Thoughts on our only delicate and fragile planet.
Biodiversity, Climate Change, Deforestation, forests, Forest degradation, Environment, Nature, Sustainable development, sustainable living.
This blog is published by and reflects the personal views of Sarah Stephen. Please read the disclaimer at the bottom of the page.
Much time, energy, and capital is invested in the protection of equatorial and tropical forests, a characteristic seen not just in India, but also in many other nations who have been blessed with such green lungs and hotspots of biodiversity. As a consequence, one also reads of how the natives of the forests, a.k.a tribals, are often evicted on the grounds that they have been practicing activities resulting in deforestation/forest degradation. Their pathetic huts are torn down, and the families are left by the wayside (some lucky ones are rehabilitated elsewhere) without a roof over their heads. Is it indeed necessary to evict these people from the very places where they were born and which they know well like the back of their hands? And that too citing deforestation?
I doubt. Tribals are hardly the sole perpetrators of deforestation. Indeed, their settlements may be located deep within the forests. But so has it been for their fathers, grandfathers, and countless ancestors from centuries ago. They live in sync with the environment, using sustainable practices, including gleaning resources from the forest. They may indeed hunt various animals and may even have converted a tiny area into agricultural land. They may speak their own language, which might sound like gibberish, may be scantily clad, and unaware of the world beyond. But they are happy to remain in their simplicity and seldom have anyone advocating their cause. But since education has reached most of them, they may (like anyone else) try their fortunes in the lush green cities. But I may be erroneous, for my views are based on my observations on the Keralite tribals. One study elsewhere stated that tribals are responsible for 5% of deforestation, and this might be true in other areas where they encroach and build settlements, in the process, destroying the forests.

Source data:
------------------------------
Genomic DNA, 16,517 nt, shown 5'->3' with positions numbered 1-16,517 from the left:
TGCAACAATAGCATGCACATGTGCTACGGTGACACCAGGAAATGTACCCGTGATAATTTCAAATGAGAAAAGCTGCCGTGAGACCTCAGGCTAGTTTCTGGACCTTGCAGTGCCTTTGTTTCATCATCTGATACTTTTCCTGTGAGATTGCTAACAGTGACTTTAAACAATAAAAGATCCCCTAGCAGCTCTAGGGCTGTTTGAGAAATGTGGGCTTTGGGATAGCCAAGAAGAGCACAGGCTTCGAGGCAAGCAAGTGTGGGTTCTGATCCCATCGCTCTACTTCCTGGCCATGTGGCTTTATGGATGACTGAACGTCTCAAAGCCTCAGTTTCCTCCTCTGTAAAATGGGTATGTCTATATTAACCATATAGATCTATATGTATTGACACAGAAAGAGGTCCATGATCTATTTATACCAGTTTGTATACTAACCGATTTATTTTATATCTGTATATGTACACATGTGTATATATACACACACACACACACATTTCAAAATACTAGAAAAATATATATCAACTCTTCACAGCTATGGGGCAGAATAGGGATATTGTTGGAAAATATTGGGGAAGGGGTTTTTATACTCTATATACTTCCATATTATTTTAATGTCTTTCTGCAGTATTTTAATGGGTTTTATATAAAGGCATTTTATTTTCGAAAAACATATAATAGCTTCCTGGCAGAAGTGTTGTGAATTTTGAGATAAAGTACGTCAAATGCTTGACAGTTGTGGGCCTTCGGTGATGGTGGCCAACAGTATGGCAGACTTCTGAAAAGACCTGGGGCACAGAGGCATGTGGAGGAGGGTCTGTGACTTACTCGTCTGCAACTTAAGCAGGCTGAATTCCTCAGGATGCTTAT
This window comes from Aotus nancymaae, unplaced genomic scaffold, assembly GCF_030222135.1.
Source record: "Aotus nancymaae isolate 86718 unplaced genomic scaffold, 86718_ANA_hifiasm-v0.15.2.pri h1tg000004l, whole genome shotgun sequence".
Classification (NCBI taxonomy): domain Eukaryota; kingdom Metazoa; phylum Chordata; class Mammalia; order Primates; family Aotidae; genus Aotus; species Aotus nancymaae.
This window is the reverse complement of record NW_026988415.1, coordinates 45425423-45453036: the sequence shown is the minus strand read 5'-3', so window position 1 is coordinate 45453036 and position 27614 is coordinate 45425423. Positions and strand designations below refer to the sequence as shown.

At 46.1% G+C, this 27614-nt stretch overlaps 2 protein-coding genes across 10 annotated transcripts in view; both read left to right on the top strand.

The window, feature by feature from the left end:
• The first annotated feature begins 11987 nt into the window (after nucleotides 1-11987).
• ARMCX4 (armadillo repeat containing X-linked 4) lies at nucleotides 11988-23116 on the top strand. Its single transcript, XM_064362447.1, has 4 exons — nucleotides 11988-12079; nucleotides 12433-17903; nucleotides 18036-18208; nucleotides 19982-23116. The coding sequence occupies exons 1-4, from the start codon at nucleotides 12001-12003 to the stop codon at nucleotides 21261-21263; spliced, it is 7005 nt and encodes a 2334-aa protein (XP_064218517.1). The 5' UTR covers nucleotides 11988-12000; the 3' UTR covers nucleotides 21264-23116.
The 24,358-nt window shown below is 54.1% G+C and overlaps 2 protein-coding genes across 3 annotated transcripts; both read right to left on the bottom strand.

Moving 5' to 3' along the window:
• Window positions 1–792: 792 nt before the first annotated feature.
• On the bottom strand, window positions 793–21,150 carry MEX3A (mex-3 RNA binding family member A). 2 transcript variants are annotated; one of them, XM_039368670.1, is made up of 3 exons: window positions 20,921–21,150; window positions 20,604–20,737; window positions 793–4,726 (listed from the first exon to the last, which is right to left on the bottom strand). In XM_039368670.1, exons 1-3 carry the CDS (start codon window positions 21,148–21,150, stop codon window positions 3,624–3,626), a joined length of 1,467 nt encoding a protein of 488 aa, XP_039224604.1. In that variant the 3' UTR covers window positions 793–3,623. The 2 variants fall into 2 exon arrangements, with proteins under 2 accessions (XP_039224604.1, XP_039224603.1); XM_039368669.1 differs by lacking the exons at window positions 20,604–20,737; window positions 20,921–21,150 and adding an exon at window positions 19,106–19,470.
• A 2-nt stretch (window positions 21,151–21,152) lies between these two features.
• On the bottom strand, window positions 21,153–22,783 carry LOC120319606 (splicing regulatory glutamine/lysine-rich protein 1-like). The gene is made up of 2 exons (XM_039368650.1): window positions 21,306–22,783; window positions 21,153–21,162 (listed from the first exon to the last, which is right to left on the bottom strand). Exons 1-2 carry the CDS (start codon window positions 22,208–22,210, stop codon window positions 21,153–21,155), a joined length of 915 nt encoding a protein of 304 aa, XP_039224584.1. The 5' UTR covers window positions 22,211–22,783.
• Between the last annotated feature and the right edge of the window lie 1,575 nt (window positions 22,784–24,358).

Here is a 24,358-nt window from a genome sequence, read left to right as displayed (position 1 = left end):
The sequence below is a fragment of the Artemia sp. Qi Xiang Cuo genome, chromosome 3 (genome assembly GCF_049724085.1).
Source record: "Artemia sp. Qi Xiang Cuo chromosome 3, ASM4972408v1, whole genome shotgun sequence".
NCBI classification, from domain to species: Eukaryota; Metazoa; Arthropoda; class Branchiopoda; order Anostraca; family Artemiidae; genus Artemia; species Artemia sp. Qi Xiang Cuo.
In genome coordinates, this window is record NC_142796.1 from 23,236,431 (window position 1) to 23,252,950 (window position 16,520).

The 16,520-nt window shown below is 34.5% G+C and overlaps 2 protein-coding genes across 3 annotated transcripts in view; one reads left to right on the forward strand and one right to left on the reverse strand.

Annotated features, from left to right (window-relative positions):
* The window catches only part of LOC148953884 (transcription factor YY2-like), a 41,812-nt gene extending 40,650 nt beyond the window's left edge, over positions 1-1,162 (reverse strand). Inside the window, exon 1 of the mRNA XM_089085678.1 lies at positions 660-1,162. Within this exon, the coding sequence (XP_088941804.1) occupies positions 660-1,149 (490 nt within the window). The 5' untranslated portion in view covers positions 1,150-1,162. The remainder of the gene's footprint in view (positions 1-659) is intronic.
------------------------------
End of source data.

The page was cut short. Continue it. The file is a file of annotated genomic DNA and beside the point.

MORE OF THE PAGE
But when I observe the nearby mountain ranges of the Western Ghats, I find that the main culprits are others. Although much of this deforestation has been reduced due to efficient forest preservation legislation, timber thieves do find leeway to lay hands on rosewood and ebony, so freely available without a price tag. Then there are highland tea and coffee plantations (for which forested area were cleared which had been a century or two ago) who believes in the maxim ‘slow and steady wins the race’- for they gradually encroach into the forest by planting their crops amidst the scrub in one year, and gently annexing that area later. Or, of course, the blatant encroachment by burning the existing vegetation and planting their crops on the fertile soil. These annexed/encroached areas are of a gargantuan scale than the petty cents trespassed by the tribals. Are these activities noticed by the powers-that-be? Does anyone raise a voice of dissent? Perhaps not.